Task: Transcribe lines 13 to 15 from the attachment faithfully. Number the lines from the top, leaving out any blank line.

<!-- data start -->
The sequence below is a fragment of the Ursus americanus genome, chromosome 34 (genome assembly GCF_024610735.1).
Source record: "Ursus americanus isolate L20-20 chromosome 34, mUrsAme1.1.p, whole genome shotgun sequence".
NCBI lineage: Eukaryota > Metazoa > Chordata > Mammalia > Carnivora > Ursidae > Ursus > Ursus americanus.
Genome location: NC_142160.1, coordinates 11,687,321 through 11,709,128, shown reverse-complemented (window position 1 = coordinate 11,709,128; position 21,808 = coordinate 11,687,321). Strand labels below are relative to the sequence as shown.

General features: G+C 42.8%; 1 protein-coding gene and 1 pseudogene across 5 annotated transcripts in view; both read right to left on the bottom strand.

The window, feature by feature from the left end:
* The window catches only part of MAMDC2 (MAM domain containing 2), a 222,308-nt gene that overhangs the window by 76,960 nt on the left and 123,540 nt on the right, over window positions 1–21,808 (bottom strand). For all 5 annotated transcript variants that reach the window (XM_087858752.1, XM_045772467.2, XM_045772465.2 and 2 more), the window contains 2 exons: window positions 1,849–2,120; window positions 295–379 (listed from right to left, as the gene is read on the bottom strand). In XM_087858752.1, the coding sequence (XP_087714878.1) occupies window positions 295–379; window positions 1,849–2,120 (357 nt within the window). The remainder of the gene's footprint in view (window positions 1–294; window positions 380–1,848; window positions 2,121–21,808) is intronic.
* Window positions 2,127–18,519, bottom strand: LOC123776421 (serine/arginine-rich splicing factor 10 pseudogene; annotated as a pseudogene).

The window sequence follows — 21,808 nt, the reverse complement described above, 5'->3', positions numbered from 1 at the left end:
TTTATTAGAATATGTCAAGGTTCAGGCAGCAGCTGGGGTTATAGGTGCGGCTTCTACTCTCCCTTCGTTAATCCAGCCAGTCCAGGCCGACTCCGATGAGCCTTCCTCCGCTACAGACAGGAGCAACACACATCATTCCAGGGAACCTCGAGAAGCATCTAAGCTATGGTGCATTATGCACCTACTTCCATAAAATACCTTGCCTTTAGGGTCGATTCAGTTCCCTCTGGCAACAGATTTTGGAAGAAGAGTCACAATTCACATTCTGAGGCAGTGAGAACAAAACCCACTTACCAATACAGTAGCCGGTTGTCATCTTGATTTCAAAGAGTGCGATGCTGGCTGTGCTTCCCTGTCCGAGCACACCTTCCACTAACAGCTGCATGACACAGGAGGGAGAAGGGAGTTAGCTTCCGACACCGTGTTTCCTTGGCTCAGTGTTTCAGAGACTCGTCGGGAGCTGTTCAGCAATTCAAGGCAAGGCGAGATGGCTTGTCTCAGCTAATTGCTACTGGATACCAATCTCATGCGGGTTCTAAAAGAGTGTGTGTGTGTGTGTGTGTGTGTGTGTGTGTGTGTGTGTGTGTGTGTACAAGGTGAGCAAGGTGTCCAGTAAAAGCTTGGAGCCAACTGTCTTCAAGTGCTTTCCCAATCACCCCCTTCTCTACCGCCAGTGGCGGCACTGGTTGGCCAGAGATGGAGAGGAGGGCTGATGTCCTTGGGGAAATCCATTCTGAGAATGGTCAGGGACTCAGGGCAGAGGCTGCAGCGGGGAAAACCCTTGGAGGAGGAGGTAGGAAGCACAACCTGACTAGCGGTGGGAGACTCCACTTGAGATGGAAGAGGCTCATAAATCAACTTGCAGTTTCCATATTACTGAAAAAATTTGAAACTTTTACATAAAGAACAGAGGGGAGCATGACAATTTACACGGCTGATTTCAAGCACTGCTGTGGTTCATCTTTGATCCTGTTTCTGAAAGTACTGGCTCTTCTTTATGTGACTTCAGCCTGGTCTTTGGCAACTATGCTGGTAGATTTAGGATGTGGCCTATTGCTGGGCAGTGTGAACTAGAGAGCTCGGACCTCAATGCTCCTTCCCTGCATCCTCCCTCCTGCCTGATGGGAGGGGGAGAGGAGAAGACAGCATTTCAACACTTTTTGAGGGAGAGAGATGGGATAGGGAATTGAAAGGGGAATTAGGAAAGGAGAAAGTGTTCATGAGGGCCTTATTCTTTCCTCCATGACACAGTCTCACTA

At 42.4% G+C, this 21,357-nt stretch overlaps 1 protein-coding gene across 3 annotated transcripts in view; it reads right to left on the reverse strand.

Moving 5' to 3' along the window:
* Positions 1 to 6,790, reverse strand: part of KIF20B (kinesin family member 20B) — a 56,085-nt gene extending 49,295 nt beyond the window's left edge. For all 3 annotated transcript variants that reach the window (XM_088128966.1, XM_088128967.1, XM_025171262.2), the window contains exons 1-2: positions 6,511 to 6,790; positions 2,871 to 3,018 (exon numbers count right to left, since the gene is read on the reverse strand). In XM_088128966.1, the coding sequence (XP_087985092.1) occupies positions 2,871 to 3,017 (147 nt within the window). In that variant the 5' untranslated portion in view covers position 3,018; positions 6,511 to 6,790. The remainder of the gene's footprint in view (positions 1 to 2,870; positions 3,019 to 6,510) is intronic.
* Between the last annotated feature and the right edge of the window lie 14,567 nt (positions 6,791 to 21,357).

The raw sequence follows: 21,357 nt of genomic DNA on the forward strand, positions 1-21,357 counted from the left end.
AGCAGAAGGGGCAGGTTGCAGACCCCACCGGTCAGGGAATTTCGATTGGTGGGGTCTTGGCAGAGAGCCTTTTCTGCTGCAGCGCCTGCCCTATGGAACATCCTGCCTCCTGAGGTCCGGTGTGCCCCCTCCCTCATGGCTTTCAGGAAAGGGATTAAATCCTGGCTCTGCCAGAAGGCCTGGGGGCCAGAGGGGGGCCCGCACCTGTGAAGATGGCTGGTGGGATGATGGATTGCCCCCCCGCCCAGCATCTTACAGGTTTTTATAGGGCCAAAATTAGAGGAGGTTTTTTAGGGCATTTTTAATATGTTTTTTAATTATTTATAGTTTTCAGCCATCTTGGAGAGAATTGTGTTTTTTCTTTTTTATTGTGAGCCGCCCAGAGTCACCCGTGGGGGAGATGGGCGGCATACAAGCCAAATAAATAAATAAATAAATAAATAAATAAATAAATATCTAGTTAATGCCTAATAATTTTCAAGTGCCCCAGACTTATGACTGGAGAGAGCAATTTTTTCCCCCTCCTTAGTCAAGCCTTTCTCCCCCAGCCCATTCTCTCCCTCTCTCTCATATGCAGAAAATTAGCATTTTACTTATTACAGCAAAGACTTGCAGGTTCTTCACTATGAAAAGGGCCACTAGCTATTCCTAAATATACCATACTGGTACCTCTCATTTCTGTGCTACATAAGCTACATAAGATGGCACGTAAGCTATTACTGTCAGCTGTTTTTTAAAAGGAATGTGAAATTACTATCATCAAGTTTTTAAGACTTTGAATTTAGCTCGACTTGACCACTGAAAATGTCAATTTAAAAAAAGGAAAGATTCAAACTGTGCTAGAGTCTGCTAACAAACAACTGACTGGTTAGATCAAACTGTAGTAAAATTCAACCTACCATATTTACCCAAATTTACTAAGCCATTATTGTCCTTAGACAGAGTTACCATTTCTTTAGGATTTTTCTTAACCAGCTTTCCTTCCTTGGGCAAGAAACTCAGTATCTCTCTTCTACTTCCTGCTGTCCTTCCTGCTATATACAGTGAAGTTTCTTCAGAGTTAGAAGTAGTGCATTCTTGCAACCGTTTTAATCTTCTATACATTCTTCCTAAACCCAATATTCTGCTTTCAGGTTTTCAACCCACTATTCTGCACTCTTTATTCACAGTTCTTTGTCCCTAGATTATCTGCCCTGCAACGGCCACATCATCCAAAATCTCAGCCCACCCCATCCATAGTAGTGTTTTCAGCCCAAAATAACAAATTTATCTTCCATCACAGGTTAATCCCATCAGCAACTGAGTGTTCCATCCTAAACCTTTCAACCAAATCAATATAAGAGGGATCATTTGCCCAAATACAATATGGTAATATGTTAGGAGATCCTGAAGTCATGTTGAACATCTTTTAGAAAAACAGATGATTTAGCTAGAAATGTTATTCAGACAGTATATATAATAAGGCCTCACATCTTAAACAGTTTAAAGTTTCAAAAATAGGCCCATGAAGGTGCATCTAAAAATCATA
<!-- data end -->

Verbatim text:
* Positions 1 to 6,790, reverse strand: part of KIF20B (kinesin family member 20B) — a 56,085-nt gene extending 49,295 nt beyond the window's left edge. For all 3 annotated transcript variants that reach the window (XM_088128966.1, XM_088128967.1, XM_025171262.2), the window contains exons 1-2: positions 6,511 to 6,790; positions 2,871 to 3,018 (exon numbers count right to left, since the gene is read on the reverse strand). In XM_088128966.1, the coding sequence (XP_087985092.1) occupies positions 2,871 to 3,017 (147 nt within the window). In that variant the 5' untranslated portion in view covers position 3,018; positions 6,511 to 6,790. The remainder of the gene's footprint in view (positions 1 to 2,870; positions 3,019 to 6,510) is intronic.
* Between the last annotated feature and the right edge of the window lie 14,567 nt (positions 6,791 to 21,357).

The raw sequence follows: 21,357 nt of genomic DNA on the forward strand, positions 1-21,357 counted from the left end.